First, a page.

Comparing the expression of olfaction-related genes in gypsy moth (Lymantria dispar) adult females and larvae from one flightless and two flight-capable populations
McCormick, Andrea C.
Mescher, Mark C.
Hansson, Bill S.
De Moraes, Consuelo M.
- Journal Article
Rights / licenseCreative Commons Attribution 4.0 International
In insects, flight and sophisticated olfactory systems go hand in hand and are essential to survival and evolutionary success. Females of many Lepidopteran species have secondarily lost their flight ability, which may lead to changes in the olfactory capabilities of both larval and adult stages. The gypsy moth, Lymantria dispar, an important forest pest worldwide, is currently undergoing a diversification process with three recognized subspecies: the Asian gypsy moth (AGM), Lymantria dispar asiatica; the Japanese gypsy moth (JGM), Lymantria dispar japonica; and the European gypsy moth (EGM), Lymantria dispar dispar. Females of EGM populations from North America have lost their flight capacity whereas the JGM and AGM females are flight capable, making this an ideal system to investigate the relationship between flight and olfaction. We used next-generation sequencing to obtain female antennal and larval head capsule transcriptomes in order to (i) investigate the differences in expression of olfaction-related genes among populations; (ii) identify the most similar protein sequences reported for other organisms through a BLAST search, and (iii) establish the phylogenetic relationships of these sequences with respect to other insect species. Using this approach, we identified 115 putative chemosensory genes belonging to five families of olfaction-related genes. A principal component analysis (PCA) revealed that the gene-expression patterns of female antennal transcriptomes from different subspecies were more similar to one another than to the larval head capsules of their respective subspecies supporting strong chemosensory differences between the two developmental stages. An analysis of the shared and exclusively expressed genes for three populations shows no evidence that loss of flight affects the number or type of genes being expressed. These results indicate either (a) that loss of flight does not impact the olfactory gene repertoire or (b) that the secondary loss of flight in American EGM populations may be too recent to have caused major changes in the genes being expressed. However, we found higher expression values for most olfaction-related genes in EGM females, suggesting that differences in transcription rates could be an adaptation of flightless females to their chemical environment. Differences in olfactory genes and their expression in the larvae appear to be unrelated to the flight ability of adult females and are likely adaptations to different ecological pressures Show more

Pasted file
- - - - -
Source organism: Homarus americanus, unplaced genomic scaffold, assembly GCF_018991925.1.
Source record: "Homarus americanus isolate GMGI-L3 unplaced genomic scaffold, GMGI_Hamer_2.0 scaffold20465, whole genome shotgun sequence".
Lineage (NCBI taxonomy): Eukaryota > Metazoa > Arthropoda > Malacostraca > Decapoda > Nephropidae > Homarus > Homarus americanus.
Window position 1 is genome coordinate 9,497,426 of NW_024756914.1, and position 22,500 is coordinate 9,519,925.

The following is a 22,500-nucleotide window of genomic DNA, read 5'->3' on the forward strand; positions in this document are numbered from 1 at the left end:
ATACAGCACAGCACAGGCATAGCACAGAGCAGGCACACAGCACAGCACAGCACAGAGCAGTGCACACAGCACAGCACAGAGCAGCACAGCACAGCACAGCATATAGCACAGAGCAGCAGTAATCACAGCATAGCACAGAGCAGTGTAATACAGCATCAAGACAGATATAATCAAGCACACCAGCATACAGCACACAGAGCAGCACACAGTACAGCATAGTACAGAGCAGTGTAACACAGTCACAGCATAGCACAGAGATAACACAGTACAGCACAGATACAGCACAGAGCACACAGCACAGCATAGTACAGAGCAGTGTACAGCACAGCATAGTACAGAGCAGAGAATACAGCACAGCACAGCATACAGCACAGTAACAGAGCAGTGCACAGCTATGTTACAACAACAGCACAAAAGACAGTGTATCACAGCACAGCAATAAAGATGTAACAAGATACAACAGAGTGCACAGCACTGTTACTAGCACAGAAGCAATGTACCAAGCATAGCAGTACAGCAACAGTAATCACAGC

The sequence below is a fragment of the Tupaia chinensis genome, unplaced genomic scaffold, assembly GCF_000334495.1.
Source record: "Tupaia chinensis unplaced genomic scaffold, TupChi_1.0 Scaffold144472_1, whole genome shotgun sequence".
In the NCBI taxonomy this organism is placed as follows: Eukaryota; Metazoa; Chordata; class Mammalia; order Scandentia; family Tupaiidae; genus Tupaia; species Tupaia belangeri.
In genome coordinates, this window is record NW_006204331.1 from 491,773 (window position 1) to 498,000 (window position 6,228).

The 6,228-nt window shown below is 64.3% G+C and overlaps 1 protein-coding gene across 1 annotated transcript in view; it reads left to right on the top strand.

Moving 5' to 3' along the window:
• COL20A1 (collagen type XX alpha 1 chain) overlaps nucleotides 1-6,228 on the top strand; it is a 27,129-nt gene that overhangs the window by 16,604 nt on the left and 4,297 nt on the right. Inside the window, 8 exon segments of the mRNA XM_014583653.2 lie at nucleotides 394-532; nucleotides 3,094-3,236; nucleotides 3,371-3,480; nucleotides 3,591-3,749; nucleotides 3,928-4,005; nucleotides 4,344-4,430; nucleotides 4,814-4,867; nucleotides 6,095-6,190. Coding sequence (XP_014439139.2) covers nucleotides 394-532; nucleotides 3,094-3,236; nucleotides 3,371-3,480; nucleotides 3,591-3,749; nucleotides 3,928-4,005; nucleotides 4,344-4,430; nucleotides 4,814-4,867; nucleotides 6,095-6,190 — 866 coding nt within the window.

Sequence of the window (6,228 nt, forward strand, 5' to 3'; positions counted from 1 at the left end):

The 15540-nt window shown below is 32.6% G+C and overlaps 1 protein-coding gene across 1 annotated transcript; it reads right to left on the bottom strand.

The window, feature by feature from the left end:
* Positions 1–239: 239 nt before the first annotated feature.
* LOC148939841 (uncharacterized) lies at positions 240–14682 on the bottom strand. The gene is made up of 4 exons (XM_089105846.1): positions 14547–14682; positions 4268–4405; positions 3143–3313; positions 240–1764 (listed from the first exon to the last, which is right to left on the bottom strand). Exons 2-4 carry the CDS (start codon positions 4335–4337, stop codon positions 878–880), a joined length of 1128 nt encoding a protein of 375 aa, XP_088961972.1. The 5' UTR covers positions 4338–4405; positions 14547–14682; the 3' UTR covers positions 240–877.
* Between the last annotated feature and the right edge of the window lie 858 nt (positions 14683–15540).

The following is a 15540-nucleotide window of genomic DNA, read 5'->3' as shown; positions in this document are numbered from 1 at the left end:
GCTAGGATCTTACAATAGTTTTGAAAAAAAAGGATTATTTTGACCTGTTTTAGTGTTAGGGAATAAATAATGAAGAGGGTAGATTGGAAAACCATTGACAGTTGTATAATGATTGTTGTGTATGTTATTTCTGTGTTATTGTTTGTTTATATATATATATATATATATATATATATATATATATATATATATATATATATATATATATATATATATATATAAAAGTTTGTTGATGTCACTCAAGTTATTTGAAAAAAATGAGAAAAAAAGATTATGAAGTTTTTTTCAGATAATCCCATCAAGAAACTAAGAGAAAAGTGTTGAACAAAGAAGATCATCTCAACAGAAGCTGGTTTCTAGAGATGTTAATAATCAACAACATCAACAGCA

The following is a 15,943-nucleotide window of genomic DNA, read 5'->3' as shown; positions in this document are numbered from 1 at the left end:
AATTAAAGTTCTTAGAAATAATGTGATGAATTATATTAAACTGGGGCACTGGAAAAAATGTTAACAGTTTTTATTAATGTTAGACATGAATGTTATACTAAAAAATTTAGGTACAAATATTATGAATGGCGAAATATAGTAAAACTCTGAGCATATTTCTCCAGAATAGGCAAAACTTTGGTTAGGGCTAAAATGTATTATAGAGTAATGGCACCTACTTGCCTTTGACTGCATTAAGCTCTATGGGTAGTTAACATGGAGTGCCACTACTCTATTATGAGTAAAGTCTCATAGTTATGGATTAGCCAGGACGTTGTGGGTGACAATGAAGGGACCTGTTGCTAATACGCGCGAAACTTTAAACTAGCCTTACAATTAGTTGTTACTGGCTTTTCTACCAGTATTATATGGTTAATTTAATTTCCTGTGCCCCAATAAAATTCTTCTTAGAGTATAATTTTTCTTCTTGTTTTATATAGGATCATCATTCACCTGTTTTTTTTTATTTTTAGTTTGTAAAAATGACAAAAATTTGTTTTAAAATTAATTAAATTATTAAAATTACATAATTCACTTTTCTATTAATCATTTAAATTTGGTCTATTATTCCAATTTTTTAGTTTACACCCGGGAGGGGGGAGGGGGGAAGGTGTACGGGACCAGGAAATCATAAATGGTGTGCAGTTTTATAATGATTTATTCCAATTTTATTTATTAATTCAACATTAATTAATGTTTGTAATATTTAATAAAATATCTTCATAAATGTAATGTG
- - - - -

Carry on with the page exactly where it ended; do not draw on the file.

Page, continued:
Journal / seriesFrontiers in Ecology and Evolution
SubjectLymantria dispar; transcriptome; odorant receptor; ionotropic receptor; gustatory receptor; odorant binding protein; chemosensory protein
Organisational unit03909 - Levine, Jonathan M.
03970 - De Moraes, Consuelo
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